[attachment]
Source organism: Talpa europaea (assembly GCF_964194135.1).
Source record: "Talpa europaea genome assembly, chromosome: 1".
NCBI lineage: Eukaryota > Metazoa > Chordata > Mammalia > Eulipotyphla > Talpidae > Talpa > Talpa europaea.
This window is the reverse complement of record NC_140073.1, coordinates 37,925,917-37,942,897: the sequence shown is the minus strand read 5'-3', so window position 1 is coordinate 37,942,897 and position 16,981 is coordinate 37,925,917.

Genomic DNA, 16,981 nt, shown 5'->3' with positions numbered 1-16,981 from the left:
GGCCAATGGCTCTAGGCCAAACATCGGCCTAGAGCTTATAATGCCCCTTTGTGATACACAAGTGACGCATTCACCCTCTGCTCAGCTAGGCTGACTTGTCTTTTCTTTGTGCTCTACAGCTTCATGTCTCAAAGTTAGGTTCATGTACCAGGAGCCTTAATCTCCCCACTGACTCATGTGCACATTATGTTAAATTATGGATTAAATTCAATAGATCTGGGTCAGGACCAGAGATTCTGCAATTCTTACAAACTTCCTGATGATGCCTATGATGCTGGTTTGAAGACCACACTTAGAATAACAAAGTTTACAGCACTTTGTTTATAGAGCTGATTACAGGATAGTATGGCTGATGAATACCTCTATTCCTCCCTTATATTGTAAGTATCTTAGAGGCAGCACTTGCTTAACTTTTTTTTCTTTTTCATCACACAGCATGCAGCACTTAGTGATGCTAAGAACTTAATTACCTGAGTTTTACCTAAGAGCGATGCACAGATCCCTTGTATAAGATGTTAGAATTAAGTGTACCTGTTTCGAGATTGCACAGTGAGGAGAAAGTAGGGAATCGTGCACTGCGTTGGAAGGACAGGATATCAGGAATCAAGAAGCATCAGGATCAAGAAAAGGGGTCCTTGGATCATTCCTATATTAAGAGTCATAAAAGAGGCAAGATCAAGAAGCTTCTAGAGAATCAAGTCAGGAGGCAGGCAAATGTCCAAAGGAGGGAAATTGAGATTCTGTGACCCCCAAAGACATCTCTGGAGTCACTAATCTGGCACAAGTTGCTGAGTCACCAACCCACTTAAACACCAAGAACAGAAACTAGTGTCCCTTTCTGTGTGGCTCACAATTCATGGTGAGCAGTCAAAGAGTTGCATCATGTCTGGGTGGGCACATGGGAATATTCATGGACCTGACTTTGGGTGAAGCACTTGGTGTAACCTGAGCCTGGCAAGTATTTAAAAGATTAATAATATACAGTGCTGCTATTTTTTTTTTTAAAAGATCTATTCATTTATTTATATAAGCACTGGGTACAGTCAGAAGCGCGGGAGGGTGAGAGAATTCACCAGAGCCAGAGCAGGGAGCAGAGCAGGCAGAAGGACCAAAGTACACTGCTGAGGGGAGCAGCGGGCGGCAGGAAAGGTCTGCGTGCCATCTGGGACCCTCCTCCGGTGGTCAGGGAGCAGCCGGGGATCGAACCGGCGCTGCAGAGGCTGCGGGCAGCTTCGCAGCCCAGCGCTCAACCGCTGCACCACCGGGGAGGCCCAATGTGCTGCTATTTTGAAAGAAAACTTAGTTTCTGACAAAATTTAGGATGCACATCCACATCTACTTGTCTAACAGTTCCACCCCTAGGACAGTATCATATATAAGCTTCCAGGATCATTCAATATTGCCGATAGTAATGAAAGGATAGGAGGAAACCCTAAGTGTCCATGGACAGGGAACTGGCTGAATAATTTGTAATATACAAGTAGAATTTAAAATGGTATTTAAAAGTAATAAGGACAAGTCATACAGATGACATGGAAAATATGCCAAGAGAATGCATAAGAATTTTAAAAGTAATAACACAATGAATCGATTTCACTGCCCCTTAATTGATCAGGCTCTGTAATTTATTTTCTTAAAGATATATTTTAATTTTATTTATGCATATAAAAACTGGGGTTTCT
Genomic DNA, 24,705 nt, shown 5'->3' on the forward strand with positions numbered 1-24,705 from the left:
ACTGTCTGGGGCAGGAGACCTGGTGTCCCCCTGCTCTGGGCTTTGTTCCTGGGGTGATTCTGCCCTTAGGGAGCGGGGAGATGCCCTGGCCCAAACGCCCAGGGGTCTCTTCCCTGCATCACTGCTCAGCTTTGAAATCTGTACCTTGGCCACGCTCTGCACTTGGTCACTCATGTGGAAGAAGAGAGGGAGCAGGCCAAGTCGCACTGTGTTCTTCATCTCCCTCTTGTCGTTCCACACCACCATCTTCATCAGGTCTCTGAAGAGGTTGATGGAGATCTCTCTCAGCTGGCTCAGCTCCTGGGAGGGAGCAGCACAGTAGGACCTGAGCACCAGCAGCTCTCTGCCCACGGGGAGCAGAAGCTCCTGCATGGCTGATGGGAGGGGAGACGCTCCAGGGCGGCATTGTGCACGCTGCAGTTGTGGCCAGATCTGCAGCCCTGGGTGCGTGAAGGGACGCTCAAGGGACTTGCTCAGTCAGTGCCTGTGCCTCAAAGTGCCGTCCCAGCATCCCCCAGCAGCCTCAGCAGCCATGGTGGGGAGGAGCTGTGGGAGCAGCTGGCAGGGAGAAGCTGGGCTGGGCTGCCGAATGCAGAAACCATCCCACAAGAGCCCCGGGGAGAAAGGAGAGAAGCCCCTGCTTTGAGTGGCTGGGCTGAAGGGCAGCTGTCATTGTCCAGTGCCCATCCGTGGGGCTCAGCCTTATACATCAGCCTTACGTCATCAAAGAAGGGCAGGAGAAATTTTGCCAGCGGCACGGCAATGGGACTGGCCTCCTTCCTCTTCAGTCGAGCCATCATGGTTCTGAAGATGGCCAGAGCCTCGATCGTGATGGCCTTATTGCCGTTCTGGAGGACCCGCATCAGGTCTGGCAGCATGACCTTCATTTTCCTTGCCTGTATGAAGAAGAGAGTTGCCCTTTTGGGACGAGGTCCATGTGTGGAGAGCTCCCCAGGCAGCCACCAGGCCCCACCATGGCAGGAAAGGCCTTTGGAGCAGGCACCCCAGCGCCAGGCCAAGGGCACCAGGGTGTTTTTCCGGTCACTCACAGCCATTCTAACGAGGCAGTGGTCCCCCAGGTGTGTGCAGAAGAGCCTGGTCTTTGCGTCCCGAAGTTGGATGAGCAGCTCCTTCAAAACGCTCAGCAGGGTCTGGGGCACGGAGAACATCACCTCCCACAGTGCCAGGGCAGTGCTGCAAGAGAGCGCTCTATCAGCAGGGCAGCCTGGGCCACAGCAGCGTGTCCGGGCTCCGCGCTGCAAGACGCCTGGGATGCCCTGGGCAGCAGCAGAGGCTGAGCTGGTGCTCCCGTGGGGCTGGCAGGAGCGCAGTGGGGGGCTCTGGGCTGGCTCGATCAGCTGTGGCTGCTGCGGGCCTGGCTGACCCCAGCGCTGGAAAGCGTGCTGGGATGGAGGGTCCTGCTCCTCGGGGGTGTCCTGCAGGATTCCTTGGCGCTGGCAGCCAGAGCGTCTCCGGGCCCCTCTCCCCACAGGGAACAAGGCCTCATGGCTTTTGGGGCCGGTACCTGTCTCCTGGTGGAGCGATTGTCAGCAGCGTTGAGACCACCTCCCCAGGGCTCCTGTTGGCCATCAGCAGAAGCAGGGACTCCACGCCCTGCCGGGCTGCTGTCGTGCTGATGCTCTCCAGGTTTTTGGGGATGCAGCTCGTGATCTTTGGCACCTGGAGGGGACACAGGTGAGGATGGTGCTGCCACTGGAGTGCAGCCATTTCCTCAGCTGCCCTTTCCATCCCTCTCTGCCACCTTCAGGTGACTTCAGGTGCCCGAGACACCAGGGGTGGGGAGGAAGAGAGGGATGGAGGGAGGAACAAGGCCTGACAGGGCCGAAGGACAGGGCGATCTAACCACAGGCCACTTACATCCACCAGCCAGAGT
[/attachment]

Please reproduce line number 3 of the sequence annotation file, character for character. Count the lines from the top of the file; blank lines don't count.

NCBI lineage: Eukaryota > Metazoa > Chordata > Mammalia > Eulipotyphla > Talpidae > Talpa > Talpa europaea.